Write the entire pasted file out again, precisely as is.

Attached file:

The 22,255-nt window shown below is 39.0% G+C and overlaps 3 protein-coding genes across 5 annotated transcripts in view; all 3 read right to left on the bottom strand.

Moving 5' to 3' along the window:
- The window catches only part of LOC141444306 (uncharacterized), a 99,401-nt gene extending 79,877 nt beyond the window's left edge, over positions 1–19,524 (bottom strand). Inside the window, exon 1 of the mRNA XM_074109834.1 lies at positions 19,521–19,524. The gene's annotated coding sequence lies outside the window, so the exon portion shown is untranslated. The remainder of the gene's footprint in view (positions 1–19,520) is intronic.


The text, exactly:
The 22,255-nt window shown below is 39.0% G+C and overlaps 3 protein-coding genes across 5 annotated transcripts in view; all 3 read right to left on the bottom strand.

Moving 5' to 3' along the window:
- The window catches only part of LOC141444306 (uncharacterized), a 99,401-nt gene extending 79,877 nt beyond the window's left edge, over positions 1–19,524 (bottom strand). Inside the window, exon 1 of the mRNA XM_074109834.1 lies at positions 19,521–19,524. The gene's annotated coding sequence lies outside the window, so the exon portion shown is untranslated. The remainder of the gene's footprint in view (positions 1–19,520) is intronic.